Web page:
Mickey Mouse saves the world, 1965 

Read it and weep.

Saturday, December 07, 2013

I Heard the News Today, Oh Boy ...

Over the last 2-3 days I haven't heard anything on the radio (my normal source of news) except the death of Nelson Mandela.  In pace requiescat; et lux perpetua luceat eis.  But I did begin to wonder what was happening in (say) Syria, or Iran, or the North China Sea, which China has suddenly declared that it owns.  In fact, my very first knowledge of Mandela's passing wasn't from the radio; it came from - Facebook.  Yup, I was browsing Facebook early in the afternoon and one of my friends posted a link. That was my first indication.  I guess I do get my news from Facebook, sigh.

This reminded me of the death of another world figure, many years ago.  In September 1976, I called my mother, just to check in, and she was taken aback that Mao Tse Tung had died and I didn't know it.  I replied that I didn't need to know that right away, and in fact she'd just told me, so now I did know.  Mao died on Thursday, September 9, the Thursday after Labor Day.  I have no idea why I didn't pick this up; I usually read the newspaper.  But I didn't know.  I stand by my statement to her then that if something really important happens, someone will eventually tell me.

Odd.  Both Mao and Mandela died on a Thursday.  Should we worry about Thursdays?

What a change in information sources in 37 years!  In 1976 I accessed the Internet (yes, I did) on a 3600 baud dialup connection, to a paid (very highly paid) database that told me what the peso or whatever was worth on a given date - and only that. (I used a Texas Instruments SilentWriter 800 terminal that used heat to print out the data.  I could practically see the electrons march across the line.)   Now I'm using a high-speed broadband connection to post random reminiscences; and I find out about new events almost in real time.  I remember having more time back then, though.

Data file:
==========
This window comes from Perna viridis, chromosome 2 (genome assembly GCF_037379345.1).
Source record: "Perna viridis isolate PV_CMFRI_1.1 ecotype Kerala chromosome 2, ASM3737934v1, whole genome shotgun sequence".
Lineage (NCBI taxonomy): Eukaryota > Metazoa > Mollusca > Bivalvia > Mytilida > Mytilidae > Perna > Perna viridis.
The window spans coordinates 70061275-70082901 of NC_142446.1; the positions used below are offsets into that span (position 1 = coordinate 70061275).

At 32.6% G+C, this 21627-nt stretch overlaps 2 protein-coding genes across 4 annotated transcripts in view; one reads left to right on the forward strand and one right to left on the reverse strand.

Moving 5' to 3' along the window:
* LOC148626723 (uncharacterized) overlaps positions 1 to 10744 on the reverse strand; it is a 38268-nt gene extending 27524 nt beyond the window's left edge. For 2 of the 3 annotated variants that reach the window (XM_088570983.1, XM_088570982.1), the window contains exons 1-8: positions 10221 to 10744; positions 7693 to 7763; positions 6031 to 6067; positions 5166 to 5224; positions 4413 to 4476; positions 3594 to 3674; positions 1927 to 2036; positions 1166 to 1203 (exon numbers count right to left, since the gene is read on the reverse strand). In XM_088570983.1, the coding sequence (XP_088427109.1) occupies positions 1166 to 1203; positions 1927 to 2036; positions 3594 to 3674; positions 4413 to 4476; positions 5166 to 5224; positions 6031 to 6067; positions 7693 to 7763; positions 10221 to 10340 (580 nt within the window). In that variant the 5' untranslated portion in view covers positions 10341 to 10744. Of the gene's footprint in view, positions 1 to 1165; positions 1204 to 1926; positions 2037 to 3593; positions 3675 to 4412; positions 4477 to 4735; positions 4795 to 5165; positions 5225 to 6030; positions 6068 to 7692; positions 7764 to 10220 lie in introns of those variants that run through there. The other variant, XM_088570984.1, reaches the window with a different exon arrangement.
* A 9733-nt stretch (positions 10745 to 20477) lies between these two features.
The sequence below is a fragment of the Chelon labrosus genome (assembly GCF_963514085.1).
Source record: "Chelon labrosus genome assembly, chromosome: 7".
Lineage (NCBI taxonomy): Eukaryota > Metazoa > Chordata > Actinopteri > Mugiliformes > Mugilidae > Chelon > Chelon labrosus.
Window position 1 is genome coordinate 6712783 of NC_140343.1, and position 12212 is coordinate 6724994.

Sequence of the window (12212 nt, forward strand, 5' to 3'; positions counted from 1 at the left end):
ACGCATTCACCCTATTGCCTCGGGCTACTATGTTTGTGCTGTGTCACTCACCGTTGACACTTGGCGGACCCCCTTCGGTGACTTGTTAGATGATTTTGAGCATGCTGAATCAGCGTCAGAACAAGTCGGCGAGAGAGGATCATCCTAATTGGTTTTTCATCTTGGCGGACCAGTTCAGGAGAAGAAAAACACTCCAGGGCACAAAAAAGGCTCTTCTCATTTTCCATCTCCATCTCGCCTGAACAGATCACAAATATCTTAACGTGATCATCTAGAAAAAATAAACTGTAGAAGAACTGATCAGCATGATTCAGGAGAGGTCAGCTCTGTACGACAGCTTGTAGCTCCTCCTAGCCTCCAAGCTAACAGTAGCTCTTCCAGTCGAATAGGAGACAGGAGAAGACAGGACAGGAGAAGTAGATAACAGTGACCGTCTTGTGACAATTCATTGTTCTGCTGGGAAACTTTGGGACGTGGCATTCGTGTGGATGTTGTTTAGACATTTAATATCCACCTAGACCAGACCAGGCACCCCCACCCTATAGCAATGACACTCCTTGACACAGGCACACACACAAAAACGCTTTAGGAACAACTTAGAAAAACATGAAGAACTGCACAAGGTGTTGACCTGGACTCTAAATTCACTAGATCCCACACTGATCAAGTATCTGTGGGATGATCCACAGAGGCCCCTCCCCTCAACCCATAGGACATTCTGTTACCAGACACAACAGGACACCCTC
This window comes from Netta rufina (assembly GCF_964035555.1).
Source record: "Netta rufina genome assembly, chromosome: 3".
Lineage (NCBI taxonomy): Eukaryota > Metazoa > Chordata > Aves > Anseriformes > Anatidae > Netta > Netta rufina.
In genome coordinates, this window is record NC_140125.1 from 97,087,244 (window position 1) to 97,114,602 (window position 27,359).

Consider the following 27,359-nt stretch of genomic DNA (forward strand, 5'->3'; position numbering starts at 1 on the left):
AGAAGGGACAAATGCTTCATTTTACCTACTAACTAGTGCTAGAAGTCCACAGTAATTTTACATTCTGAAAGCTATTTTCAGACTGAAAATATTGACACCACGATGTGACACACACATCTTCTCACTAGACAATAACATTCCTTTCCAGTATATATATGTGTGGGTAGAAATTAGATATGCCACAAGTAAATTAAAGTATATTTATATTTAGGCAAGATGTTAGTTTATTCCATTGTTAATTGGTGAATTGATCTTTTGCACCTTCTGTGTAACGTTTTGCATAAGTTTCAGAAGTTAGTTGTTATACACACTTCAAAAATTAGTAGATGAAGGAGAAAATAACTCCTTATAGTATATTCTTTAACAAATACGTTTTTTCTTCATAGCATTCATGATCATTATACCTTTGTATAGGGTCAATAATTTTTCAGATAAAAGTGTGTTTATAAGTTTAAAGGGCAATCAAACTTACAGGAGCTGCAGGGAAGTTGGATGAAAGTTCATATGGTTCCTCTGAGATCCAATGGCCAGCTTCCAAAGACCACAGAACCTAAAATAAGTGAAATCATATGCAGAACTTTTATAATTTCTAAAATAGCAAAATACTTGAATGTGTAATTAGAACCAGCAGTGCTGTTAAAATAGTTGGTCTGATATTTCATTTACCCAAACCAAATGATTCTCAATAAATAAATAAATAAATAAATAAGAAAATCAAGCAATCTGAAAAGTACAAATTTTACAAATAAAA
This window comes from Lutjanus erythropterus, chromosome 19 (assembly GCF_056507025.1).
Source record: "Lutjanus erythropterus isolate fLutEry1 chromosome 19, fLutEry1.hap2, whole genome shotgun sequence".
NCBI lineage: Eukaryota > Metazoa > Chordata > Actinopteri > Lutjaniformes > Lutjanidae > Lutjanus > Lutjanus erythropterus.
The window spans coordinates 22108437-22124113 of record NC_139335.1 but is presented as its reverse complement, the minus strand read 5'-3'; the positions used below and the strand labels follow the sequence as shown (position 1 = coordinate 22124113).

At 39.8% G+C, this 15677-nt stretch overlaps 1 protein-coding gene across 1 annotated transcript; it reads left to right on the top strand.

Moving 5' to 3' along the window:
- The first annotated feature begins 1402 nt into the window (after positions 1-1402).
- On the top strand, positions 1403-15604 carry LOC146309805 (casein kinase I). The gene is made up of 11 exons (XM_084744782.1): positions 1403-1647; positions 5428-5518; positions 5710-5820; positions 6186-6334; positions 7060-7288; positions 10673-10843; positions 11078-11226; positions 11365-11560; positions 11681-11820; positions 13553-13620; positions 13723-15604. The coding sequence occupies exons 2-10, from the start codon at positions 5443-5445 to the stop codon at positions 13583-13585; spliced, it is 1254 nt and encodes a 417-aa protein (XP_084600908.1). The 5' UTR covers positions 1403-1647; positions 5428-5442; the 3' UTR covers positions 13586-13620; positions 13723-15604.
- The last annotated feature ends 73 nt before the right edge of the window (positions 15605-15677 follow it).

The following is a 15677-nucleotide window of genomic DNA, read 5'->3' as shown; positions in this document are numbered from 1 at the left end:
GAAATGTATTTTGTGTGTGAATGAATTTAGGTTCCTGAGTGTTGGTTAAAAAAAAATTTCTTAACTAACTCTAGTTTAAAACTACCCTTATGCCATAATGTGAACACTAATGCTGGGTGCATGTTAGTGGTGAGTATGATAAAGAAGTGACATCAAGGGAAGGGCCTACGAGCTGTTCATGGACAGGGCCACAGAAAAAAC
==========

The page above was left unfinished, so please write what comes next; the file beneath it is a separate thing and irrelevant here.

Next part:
Thursday, November 28, 2013


I've written about this before, but it comes back around in my head every time I hear another broadcast about how we have to do some asinine thing so we can be "safe."  We have to take off our shoes and go through a metal detector (and now a body scanner) so we can be "safe" boarding a plane, because various people have done evil things on planes, including one guy with a dud bomb in his shoe.  Thank God they've decided the body scanners will spot bombs in underwear; the day you have to be strip searched to get on a plane is the day I quit flying; and driving to visit my sister takes 10 hours.  It would be amusing to watch the business community cope with it, though.

The latest thing to make us "safe" is new FDA rules which effectively make organic agriculture, habitat conservation methods around farms, and anything resembling normal farming, illegal.  This is because e. coli contamination in some bagged California lettuce spread a moderate epidemic, and the entire food industry went shrieking crazy.  The FDA suddenly became aware that farming is dirty.  Animals on farms shit; wild animals and birds passing through farms shit; and the shit gets on the fruit and vegetables and then we all get sick.  (Some of us were once trained that you washed anything you brought home before eating it; what happened to that?  Not to mention, why do you buy lettuce in a bag and not by the head?)

I will not apologize for the word shit.  It's a fine old Anglo-Saxon word; if it was good enough for Geoffrey Chaucer, it's good enough for me.  Part of our cultural problem is that we regard perfectly natural bodily processes as somehow evil and not to be discussed in polite company.  (Thank you, Queen Victoria - not.)  There are doubtless people who would stop shitting if they could - except that it would kill them.

Anyone who's ever been on a farm knows that animal and bird shit is part of the package.  They also know that if you compost it and put it back on the soil, it will enrich the soil, and you won't have to pay Monsanto a penny for it.  Can this be why the new FDA rules ban using manure as fertilizer?  Well, not ban, exactly:
Using natural fertilizers such as manure and compost would become "very problematic" if the rules take effect...